For nearly a month, Shane and I have been talking about taking a quick 2-day trip up to Vermont to see the fall foliage. While we were there, we were also going to check out some food-related spots that have long been on my to-do list. King Arthur Flour’s headquarters was my top priority but we were also looking forward to visiting Otter Creek Brewery and both the Ben & Jerry’s and Cabot cheese factories. Who knew Vermont was hiding so many gems??
Our trip was tentatively planned for this weekend, but sadly we’ve decided to put it on hold. The forecast calls for rain, rain and more rain, and it’s just not the weather we were hoping for with all the driving and sightseeing we had in mind. Instead, we’re going to stay home and paint our bathroom and take care of a few other projects we’ve been putting off around here. Because that sounds almost as much fun as eating our way around Vermont, right?
On the plus side, the icky weather will give me the perfect excuse to make comfort food. This beer-braised beef and onions is one of our most recent favorites. Any dish with this many onions is bound to make me happy, I just love onions! The tender beef braised in beer was right up Shane’s alley and helped him to overlook the onions (he does not share my love of them). This dish seriously couldn’t be any easier, which is another reason I think it’s awesome. You can even make it days ahead of time and reheat when you’re ready. That’s the approach I took, allowing it to cook on a lazy Sunday afternoon then serving for dinner later that week. Not only does it reheat beautifully, but the flavor even improves over time! Served over mashed potatoes with some roasted veggies on the side, it was pure comfort – a definite repeat here this winter.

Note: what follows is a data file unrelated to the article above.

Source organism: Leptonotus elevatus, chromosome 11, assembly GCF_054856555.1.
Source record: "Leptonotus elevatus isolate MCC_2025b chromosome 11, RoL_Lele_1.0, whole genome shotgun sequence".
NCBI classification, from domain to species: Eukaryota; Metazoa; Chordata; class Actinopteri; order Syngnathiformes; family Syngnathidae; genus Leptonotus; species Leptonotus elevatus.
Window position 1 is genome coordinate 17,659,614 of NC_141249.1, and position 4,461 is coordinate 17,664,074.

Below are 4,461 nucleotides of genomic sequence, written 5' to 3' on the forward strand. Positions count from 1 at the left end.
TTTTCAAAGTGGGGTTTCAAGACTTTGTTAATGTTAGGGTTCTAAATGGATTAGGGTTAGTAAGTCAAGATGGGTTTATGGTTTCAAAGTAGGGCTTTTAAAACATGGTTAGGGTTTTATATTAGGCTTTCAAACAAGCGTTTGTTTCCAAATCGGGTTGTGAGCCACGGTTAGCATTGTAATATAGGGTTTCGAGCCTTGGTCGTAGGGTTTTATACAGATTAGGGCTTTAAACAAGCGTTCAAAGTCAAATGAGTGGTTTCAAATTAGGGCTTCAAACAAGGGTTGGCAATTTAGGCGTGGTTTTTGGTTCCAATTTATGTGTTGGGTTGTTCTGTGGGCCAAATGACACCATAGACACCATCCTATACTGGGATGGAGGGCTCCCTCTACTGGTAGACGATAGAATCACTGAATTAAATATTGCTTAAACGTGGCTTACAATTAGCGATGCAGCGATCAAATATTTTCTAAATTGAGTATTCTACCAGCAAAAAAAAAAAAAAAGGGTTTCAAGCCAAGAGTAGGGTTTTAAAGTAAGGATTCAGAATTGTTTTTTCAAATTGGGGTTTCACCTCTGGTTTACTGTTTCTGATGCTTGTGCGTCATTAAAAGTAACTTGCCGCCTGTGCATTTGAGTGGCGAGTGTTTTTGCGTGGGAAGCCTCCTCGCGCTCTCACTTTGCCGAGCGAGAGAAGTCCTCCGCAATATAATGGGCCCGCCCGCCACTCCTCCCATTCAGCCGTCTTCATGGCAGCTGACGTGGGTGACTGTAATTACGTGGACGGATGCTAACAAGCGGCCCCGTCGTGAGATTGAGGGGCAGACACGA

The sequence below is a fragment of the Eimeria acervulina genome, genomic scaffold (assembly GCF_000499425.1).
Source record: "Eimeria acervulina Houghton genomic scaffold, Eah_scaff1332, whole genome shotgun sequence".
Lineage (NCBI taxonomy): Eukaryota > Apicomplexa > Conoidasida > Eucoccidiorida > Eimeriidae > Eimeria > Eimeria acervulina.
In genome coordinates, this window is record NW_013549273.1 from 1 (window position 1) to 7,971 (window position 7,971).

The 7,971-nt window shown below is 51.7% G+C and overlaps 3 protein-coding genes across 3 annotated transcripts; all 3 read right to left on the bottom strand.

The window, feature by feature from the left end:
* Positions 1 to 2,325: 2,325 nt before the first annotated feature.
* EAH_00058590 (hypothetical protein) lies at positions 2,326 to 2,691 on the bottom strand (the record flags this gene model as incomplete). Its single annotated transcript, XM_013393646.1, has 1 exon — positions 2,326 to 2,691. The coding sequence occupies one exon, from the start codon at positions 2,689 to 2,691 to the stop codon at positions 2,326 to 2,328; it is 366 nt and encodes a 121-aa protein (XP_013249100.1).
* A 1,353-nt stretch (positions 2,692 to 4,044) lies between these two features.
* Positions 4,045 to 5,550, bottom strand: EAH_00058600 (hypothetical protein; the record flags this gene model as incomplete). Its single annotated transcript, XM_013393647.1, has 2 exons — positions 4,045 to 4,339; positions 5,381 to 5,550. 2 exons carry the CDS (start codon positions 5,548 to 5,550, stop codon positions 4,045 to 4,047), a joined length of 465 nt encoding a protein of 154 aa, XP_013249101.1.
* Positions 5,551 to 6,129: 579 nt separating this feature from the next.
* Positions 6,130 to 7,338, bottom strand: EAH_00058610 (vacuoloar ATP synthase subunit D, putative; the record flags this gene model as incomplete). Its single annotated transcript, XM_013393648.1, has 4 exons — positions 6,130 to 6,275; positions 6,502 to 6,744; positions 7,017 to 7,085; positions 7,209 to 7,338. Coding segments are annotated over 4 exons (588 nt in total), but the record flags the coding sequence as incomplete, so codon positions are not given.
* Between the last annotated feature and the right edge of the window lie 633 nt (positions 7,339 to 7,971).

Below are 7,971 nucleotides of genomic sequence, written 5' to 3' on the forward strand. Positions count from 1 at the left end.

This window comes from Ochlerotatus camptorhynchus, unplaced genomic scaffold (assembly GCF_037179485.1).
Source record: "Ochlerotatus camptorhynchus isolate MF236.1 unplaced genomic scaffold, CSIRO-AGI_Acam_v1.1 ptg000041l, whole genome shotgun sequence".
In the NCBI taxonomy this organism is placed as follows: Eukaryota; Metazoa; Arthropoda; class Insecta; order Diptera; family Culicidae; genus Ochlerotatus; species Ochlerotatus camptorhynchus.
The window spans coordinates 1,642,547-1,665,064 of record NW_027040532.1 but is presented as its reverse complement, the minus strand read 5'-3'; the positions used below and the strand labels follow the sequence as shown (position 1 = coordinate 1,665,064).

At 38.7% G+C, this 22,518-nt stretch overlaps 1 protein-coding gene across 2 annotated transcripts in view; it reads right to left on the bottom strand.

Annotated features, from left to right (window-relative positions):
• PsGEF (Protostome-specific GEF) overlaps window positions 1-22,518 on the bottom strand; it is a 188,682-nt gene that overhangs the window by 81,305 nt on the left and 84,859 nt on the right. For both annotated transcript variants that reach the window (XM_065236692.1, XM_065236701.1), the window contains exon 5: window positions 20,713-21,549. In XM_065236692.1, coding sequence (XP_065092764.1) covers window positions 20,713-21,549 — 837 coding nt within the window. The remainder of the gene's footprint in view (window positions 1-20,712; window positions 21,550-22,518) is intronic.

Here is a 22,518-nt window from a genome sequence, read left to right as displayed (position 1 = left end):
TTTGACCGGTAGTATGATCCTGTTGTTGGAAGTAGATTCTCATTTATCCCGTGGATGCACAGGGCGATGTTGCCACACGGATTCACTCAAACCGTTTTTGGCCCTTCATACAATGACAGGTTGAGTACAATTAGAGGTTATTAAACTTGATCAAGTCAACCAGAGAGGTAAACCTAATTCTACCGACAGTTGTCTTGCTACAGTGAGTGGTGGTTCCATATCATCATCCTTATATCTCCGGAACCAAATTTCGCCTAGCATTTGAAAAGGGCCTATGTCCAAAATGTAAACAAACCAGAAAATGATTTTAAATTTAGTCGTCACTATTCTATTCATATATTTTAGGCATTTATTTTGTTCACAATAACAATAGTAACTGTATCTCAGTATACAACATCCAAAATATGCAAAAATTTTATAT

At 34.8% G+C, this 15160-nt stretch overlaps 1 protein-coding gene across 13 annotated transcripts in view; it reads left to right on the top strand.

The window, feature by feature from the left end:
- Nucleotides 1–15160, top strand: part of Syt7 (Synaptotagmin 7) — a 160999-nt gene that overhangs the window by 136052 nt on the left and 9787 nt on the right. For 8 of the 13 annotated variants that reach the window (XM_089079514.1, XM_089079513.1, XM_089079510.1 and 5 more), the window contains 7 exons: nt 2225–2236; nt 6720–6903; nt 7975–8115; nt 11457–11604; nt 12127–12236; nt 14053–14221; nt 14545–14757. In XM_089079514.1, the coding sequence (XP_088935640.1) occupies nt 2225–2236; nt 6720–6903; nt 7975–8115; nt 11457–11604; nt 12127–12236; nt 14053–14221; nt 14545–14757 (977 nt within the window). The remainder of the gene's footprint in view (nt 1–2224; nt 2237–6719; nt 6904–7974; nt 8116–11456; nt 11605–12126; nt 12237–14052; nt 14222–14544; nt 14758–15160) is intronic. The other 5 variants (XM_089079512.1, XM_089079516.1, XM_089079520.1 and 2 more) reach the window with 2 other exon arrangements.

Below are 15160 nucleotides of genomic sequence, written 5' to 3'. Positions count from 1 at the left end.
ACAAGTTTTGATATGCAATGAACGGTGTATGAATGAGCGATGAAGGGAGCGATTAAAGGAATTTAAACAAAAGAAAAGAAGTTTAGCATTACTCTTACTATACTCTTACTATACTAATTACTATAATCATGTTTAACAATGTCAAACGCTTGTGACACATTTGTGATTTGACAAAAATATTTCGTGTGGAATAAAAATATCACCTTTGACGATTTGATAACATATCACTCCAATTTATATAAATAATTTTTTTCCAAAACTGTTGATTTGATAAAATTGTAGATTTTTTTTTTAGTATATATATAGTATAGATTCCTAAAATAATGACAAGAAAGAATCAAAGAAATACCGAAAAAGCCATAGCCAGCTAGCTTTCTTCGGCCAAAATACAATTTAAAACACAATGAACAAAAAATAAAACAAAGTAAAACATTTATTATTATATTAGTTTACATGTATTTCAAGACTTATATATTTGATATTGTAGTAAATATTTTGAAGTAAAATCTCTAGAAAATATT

Beer-Braised Beef and Onions
from Gourmet, February 2009 (via Epicurious)
1 (5-pound) boneless beef chuck roast, tied
2 tablespoons vegetable oil, divided
3 lbs yellow onions, cut into 1/4-inch thick slices
2 bay leaves
2 (12-oz) bottles pilsner-style beer
2 tablespoons red-wine vinegar
Set a large Dutch oven over medium-high heat and add 1 tablespoon of the oil. Pat the beef dry and season liberally with salt and pepper. When the oil starts to shimmer, add the beef and brown on all sides, which will take about 10-15 minutes. Remove the beef to a plate and set aside.
Reduce the heat to medium, and add the remaining tablespoon of oil to the pot along with all of the onions, the bay leaves and 1/2 teaspoon salt. Cook, stirring occasionally, until the onions are softened and well browned, about 20-25 minutes.
Meanwhile, preheat oven to 350 F. Cut a round of parchment the same diameter as the inside of your pot.
When the onions have cooked, add the beer and red-wine vinegar to the pot. Scrape the bottom of the pot with a wooden spoon to release the browned bits. Bring the mixture to a boil, then add the beef and any accumulated juices on the plate. Return the mixture to a boil, then remove the pan from the heat.
Place the parchment round on top of the beef, then cover the pot and transfer to the oven. Cook for about 3 1/2 hours, or until the meat is fork tender. Transfer beef to a cutting board, tent with foil, and let rest for 20 minutes before slicing. Skim the fat from the top of the sauce and discard the bay leaves. Serve the beef with the onion-sauce mixture.
To make ahead: When the beef finishes cooking, allow to cool then refrigerate for up to 4 days. When you’re ready to eat, remove and discard the solidified fat from the sauce. Slice the beef, then transfer to a 13×9 baking dish and top with the sauce/onions (the sauce will not have a pleasant consistency, but just go with it, all will be remedied when you reheat). Cover the pan with aluminum foil and reheat for 45 minutes in a 325 F oven.